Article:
Reframing Wisdom Literature
Problematising Literary and Religious Interactions in Ancient Wisdom Texts
Department of Classics, King’s College London, 30th-31st May 2019
Keynote speaker: Prof. Dimitri Gutas, Yale University
Sunday 24th February 2019**
The label ‘wisdom literature’ has been a focus of contemporary scholarly debate centring on issues of categorisation and definition. In particular, its application to Mesopotamian texts has recently been problematised (cf. Lambert 1996: 1-2; scholarship overview in Cohen 2013: 8-12). This conference will explore whether and how similar questioning should lead us to rethink the traditional and deep-seated applications of this label to the so-called ‘wisdom books’ of the Hebrew Bible (Proverbs, Job and Ecclesiastes) and to Greek texts (such as Hesiod, Theognis and Phocylides). Another problem deserving consideration is the juxtaposing of other labels such as ‘advice’ and ‘didactic literature’ to the tag ‘wisdom literature’. This eventually takes us to the central issues of the status of ‘wisdom literature’ as a genre, its oral origins, and its perception and circulation in antiquity. It is with the aim of bringing these problems to the surface, and reframing the debate about them, that this conference intends to approach ‘wisdom literature’.
Focus and aims of the conference
With this postgraduate conference we aim at exploring and dissecting the intertwining of literary and religious elements in texts that are normally labelled as ‘wisdom literature’. The Pseudo-Phocylidea was the work that inspired this conference, as ‘in the dynamics of its textual interactions, the poem evidences what may be called a principle of dual referentiality, integrating elements from two distinct referential fields, the literature of Hellenistic Jewish morality and the literature of classical Greek poetics’ (Wilson 2005: 14). Indeed, we seek to investigate whether and how, in general, a dual religious-literary referentiality is a constitutive aspect of those texts traditionally considered as ‘wisdom’ texts. We are interested in looking at how this integration embodies the ‘cumulative’ character of wisdom, and we finally aim to consider how such an approach can contribute to the debate concerning the status of ‘wisdom literature’ as a genre.
To foster discussion on these themes, we invite papers that explore the integration of religious elements and literary echoes in wisdom texts dated from the Ancient Near Eastern Civilizations to Late Antiquity, while engaging with the definition and application of the label ‘wisdom literature’. We are particularly interested in contributions that reflect on cross-fertilisation and transcultural influences.
The aim of the two-day conference is to create a fruitful and synergic environment for debate by bringing together postgraduates and early career researchers from across the UK and abroad working on, or interested in, ancient wisdom literature. Speakers will receive detailed feedback from advanced academics, and attendants, getting insights from experts in a range of fields of study, which will broaden their own perspective on ancient wisdom and its literary products.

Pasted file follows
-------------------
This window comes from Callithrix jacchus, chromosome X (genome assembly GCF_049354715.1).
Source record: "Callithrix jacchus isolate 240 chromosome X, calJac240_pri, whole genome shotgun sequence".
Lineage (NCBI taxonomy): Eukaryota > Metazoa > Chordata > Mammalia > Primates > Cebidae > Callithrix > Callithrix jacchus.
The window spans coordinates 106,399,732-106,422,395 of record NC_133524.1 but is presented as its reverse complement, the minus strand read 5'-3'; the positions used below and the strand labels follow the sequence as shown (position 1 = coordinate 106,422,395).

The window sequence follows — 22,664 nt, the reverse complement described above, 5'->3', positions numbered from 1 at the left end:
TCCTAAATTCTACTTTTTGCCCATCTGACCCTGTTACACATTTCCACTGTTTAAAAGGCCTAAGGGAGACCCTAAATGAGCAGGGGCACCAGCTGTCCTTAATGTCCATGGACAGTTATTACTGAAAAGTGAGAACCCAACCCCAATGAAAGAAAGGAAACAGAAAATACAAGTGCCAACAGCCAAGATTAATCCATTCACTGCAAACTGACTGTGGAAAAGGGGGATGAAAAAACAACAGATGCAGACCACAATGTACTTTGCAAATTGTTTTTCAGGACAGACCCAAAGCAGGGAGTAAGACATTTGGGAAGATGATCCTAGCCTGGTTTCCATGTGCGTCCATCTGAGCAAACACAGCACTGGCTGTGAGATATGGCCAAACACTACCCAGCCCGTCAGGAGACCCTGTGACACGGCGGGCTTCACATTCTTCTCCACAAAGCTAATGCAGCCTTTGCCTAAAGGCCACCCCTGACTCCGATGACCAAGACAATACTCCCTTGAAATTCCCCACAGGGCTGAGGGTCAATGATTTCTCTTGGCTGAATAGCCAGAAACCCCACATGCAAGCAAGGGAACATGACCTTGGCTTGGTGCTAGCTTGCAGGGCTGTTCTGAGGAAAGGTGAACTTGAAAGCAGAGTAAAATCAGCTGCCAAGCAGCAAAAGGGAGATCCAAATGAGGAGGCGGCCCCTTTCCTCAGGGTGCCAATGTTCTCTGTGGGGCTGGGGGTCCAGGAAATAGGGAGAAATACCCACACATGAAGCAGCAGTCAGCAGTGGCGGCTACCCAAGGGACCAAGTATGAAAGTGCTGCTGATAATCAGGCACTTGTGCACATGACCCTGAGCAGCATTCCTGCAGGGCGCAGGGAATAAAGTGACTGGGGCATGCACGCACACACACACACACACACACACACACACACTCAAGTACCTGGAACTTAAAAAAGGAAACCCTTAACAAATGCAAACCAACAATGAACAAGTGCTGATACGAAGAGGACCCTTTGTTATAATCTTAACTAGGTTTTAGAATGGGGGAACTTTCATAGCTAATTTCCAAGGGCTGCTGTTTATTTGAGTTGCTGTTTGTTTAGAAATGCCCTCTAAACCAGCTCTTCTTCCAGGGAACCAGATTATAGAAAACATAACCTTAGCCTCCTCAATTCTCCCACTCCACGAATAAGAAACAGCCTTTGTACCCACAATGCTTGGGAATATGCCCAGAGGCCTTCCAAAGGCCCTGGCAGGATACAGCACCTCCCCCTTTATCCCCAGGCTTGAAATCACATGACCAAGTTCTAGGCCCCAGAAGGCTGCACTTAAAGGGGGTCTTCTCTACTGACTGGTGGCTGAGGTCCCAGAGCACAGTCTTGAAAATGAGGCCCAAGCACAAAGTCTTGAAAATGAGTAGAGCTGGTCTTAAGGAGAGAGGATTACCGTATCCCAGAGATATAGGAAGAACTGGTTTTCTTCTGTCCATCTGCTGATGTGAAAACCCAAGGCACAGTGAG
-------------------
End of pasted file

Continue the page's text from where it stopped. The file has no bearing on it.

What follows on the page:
Suggested fields and topics include, but are not limited to:
- the Near-Eastern and Mesopotamian traditions
- Egyptian ‘wisdom literature’ and instruction genre
- biblical ‘wisdom books’ and problematisation of this label
- Greek advice and gnomic poetry
- in general, cross-cultural interactions between wisdom traditions
- religious framework and cross-cultural influences: ethics, theology and theodicy
- wisdom texts and authorship: the role of self-presentation
- proverbs and paroemiographic collections
- ainoi and fables
- literary expressions of personified wisdom
We invite postgraduate students and early career researchers (within three years from PhD completion) to submit proposals for twenty-minute papers. Each paper will be followed by a personalised response from an advanced academic with research interests in wisdom literature, and a plenary discussion. In order to facilitate the response and discussion, delegates will be asked to circulate their papers in advance to both the respondent and the organisers of the conference. Selected papers will be considered for publication in peer-reviewed proceedings.
Abstracts of no more than 300 words for twenty-minute papers and a working title should be sent to email@example.com by Sunday 24th February 2019. Please include also full name, affiliation, academic status and, if relevant, date of PhD completion.
Small bursaries will be available for speakers travelling from outside of London as partial contribution towards accommodation and travel costs.
With kind regards,
Sara De Martin and Anna Lucia Furlan
Department of Classics
King’s College London